Some deals are less savoury than others of course. There have been deals where some parts of a group were moved offshore to take advantage of international transfer pricing rules to lower a tax bill (a gain is a gain), while others have been so close to the edge that legislators are left wondering is asset stripping legal. (Transfer pricing is a method of reducing tax requirements by hosting parts of a business or supply chain in low(er) tax jurisdictions).

Other deal exist simply where a company has failed and another is buying up stock to sell the assets quickly. You might imagine that there are many businesses that are insolvent or on the verge of insolvency around the world. These can be legitimate targets. For those that are unable to sell themselves - which would be the majority - they will go into some form of insolvency procedure as is explained on this page about UK company debt.

Generally, the company or fund that is buying stock has conducted a lot of analysis and has spotted something that the current company management seems to have missed or an opportunity that they do not wish to pursue. It is this close business analysis that can be the difference between making a profit or a loss on the overall deal.

Sometimes the fund buying the stock does not actually need to do very much. Like a shark circling a victim in the water, they have sensed some weakness in company management and the mere act of buying a large block of stock might be enough to jolt the CEO into action. In such circumstances the management might decide to sell a business unit or perform some sort of buyback to raise the share price (sometimes known as greenmail) and let the buyer sell out for a profit. This is one of many reasons why day traders and fund managers follow the purchases and sales of large blocks of stock so closely.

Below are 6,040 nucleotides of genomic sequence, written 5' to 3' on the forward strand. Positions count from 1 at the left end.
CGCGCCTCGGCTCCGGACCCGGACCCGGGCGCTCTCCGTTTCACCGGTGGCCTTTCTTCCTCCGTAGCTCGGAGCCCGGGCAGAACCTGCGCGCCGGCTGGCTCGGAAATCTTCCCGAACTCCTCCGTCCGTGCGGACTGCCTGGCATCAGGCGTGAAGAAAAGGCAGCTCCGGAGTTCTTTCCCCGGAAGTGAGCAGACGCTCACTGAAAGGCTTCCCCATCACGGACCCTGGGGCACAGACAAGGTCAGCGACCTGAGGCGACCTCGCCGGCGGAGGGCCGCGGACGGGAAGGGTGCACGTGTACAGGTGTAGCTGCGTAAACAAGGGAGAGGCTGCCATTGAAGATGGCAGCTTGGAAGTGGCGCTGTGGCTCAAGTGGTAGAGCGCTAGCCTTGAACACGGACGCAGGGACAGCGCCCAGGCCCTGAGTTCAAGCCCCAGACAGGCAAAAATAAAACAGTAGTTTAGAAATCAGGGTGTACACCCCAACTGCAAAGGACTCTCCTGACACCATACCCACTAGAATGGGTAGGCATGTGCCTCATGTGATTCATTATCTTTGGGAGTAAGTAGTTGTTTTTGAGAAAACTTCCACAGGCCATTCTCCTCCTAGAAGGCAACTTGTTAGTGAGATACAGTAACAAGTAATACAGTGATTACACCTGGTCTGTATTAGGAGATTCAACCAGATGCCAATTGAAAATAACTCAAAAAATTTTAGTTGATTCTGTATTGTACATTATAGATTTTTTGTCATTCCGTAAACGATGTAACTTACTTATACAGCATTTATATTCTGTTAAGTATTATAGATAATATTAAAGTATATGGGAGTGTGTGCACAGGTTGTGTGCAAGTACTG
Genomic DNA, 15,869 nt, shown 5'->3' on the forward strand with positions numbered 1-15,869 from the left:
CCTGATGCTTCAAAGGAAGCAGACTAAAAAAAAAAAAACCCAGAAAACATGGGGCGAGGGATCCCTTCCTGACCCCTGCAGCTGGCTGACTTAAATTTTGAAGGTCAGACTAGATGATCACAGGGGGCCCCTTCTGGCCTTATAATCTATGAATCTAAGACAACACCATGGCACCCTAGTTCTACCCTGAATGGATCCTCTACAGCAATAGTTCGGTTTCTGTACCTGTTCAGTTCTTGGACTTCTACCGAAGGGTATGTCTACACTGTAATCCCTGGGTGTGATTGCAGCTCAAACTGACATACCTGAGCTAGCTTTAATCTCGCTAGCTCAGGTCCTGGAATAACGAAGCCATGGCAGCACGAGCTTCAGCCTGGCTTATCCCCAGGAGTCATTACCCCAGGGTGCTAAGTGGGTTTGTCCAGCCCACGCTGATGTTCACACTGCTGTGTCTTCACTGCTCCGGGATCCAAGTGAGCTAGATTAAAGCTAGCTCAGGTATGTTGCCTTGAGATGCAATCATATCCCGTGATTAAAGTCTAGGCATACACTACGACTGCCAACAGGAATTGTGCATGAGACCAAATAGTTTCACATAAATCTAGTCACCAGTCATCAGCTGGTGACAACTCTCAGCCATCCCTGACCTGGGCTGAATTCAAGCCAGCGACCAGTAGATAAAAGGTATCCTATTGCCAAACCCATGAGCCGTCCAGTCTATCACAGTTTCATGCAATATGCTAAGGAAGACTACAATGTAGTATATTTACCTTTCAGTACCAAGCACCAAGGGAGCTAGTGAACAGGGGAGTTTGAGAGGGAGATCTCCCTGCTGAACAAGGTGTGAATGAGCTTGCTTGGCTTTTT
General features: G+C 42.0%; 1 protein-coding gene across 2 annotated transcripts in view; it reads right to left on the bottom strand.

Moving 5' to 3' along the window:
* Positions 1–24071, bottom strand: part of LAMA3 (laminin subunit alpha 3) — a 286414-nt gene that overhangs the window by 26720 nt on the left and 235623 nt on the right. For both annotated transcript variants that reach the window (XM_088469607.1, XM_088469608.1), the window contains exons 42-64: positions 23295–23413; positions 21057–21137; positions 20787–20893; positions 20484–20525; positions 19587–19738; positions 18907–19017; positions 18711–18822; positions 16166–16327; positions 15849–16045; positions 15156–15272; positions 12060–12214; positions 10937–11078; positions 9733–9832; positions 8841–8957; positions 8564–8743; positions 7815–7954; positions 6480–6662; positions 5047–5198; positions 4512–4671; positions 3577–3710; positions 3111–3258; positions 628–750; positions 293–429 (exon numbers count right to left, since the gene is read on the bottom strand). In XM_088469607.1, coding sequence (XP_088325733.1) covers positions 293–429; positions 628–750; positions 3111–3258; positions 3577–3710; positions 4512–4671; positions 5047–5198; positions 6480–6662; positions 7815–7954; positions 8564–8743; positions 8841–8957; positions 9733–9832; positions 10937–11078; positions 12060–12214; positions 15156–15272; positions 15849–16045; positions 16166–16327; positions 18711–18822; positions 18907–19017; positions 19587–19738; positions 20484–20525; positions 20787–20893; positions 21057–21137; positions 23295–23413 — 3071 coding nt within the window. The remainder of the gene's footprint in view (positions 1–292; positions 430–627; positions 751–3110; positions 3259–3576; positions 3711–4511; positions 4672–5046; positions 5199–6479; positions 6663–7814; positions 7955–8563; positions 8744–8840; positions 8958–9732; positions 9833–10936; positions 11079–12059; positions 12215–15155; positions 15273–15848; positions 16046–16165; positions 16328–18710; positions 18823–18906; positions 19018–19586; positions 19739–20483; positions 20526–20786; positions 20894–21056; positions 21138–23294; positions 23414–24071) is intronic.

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A great example of the games played with listed companies has been unfolding in 2013. Legendary deal maker and activist investor, Carl Icahn, currently (August 2013) holds a large position in the American nutritional company, Herbalife.

As this article explains, his very profitable long position is in direct contrast to that of a rival fund manager, Bill Ackman of Pershing Square. It was actually Ackman that was shorting the stock (with a target price of US$0 per share) and acting like a vulture.

Unfortunately for Ackman, Icahn found what seem to be some important flaws in his thinking and bought a substantial holding in the company. Doubtless it gives him no joy to see his rival caught in such a short squeeze...

In a situation like this, a company that employs some 35,000 people appears to be a plaything between very powerful and well financed rivals.

The basics

The most important thing to remember is that the whole process starts with locating undervalued assets on a balance sheet. If a company is stock is trading at a level that is below what these assets could be resold at, there will be someone in an investment bank or hedge fund looking at the opportunity. When others in the same industry or sector have identified such a company, there will likely be action from various parties in the coming months.